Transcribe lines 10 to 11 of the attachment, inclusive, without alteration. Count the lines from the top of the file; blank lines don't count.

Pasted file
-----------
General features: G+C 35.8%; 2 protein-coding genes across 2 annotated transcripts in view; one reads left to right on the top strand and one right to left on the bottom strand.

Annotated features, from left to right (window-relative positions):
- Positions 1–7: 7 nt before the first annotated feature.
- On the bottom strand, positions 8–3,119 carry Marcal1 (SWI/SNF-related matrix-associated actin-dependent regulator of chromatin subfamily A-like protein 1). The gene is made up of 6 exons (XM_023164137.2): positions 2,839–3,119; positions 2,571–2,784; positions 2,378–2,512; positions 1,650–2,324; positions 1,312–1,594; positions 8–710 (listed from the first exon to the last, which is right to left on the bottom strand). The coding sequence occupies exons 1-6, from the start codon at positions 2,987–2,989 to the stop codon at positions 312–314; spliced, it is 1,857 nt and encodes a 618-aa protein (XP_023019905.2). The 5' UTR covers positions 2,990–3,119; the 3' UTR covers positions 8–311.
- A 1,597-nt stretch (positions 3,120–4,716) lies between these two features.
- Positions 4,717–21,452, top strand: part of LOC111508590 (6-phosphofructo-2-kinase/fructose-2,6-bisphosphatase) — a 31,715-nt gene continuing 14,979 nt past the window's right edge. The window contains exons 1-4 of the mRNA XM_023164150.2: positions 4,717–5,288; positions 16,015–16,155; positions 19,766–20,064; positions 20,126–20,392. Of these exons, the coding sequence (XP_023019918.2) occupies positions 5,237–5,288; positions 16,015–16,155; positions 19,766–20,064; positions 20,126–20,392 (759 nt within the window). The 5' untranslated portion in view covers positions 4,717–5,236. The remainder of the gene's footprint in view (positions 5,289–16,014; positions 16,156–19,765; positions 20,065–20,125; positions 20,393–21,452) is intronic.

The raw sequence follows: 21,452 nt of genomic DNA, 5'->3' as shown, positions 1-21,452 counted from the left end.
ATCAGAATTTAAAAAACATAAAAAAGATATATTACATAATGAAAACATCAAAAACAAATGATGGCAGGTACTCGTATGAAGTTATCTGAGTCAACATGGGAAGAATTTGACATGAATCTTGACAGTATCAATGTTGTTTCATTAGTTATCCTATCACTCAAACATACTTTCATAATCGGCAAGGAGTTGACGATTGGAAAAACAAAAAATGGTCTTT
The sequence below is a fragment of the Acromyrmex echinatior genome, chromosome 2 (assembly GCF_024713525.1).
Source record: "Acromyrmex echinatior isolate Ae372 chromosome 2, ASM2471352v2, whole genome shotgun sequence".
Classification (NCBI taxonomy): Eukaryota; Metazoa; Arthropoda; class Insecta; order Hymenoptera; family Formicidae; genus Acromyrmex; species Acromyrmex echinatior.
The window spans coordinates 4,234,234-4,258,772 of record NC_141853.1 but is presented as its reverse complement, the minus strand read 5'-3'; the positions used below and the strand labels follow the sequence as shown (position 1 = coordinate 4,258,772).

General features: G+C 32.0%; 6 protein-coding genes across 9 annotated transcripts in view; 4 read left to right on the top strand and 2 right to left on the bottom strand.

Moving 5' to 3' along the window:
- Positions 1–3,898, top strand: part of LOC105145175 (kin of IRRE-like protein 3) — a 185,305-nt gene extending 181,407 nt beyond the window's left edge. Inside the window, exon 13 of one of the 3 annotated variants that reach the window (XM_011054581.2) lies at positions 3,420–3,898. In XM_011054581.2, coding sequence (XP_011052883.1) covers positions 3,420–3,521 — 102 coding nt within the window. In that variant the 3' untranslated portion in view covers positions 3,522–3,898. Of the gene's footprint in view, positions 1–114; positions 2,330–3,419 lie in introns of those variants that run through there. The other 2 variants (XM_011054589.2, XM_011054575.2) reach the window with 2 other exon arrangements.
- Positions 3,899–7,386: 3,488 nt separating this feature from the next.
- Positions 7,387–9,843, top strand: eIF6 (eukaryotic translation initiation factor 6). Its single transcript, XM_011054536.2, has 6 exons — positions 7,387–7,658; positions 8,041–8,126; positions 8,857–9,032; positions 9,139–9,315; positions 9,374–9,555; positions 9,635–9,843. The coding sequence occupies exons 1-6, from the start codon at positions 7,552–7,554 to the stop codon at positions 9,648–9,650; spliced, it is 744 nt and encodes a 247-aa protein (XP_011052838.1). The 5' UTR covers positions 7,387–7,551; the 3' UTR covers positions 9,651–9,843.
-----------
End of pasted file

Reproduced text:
Source record: "Acromyrmex echinatior isolate Ae372 chromosome 2, ASM2471352v2, whole genome shotgun sequence".
Classification (NCBI taxonomy): Eukaryota; Metazoa; Arthropoda; class Insecta; order Hymenoptera; family Formicidae; genus Acromyrmex; species Acromyrmex echinatior.